And this: “Because for so many of us in America, other people are deciding our narrative. Other people are telling our story in a more amplified way than we’re able to because we all don’t have access to that megaphone.” See also: the Bon Appetit mess, where white people were running amok and “inventing” other cultures’ recipes and taking credit for it.

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Photographed by Tyler Joe for Women’s Health, sent from promotional Women’s Health email.

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24 Responses to “Padma Lakshmi got ‘really pissed’ at her doctors after her endometriosis surgery”

  1. nicegirl says:

    Padma telling real truths here! I’m with you my endo sisters.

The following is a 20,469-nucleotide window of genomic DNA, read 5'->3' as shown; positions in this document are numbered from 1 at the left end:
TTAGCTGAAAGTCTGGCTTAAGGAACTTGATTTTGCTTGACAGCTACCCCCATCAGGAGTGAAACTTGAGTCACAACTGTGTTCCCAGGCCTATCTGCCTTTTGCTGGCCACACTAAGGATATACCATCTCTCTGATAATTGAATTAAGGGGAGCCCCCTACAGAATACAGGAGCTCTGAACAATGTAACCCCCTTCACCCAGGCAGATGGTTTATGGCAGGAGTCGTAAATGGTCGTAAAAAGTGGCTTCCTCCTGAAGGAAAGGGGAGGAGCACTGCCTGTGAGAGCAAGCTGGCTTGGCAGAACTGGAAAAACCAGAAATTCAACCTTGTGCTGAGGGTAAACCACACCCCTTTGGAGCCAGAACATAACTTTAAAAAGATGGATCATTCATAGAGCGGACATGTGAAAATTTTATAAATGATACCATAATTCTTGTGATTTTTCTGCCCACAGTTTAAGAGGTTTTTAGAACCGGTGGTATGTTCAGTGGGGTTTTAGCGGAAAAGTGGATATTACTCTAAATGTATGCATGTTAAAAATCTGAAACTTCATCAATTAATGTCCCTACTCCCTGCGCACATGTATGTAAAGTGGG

• NotSoSocialButterfly says:

      Same. Luckily my dear daughter was diagnosed at 15 ( diagnostic laparoscopy), and while still having some trouble, she at least knows that her pain and associated symptoms are real, and that there are treatments that can offer relief.
      I wish my sister and I had that opportunity.

    • North of Boston says:

      Absolutely!

    • Dazed and Confused says:

      Same. I was told at 16 that you couldn’t get endo when you were young. It took me until 35 to have my first surgery. So much unnecessary pain.

  2. Skyblue says:

    Amen! I was 42 when I was finally diagnosed with stage 4 endometriosis. Apparently my uterus is matted down and immobile. Ugh

    • C-Shell says:

      It sucks. I struggled with endo and fibroid tumors for years, had laparoscopic surgery twice and everything kept “growing” back, so had to have a hysterectomy at 38 (never married at that point). The dr saved my ovaries, but a year after I got married at 41, I had to have them removed because they were consumed by endometriosis. That those years didn’t turn me into an addict is miraculous.